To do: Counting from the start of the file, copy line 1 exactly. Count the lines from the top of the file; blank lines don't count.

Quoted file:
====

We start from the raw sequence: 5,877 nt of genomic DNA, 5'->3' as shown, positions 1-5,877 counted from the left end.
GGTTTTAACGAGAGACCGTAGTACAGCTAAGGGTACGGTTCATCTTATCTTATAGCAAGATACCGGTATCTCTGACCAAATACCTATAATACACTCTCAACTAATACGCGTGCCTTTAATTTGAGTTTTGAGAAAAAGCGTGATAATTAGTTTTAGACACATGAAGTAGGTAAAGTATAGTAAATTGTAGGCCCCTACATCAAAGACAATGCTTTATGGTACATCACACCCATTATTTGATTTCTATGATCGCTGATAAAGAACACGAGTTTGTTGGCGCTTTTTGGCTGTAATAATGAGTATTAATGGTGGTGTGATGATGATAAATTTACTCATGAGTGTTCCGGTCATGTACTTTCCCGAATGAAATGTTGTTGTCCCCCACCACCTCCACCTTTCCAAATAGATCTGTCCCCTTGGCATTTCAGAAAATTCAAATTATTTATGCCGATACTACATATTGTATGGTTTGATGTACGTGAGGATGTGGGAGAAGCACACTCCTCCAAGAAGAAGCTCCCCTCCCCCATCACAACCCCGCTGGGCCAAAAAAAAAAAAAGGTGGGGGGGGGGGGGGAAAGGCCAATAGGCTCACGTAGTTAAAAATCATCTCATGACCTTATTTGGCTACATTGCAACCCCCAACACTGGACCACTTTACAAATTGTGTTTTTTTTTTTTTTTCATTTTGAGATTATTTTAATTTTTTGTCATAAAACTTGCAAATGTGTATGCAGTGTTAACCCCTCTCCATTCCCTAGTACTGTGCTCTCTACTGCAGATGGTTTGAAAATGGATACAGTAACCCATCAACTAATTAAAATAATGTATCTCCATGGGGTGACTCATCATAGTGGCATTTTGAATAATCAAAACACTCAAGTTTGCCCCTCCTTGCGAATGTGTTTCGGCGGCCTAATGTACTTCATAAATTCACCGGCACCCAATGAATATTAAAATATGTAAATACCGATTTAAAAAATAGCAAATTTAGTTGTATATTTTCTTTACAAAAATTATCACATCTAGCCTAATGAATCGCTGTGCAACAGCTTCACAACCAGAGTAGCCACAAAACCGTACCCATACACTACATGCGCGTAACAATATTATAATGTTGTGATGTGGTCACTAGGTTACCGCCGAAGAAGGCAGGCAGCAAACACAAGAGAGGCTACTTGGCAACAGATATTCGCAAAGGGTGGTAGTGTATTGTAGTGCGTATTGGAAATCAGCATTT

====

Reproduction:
We start from the raw sequence: 5,877 nt of genomic DNA, 5'->3' as shown, positions 1-5,877 counted from the left end.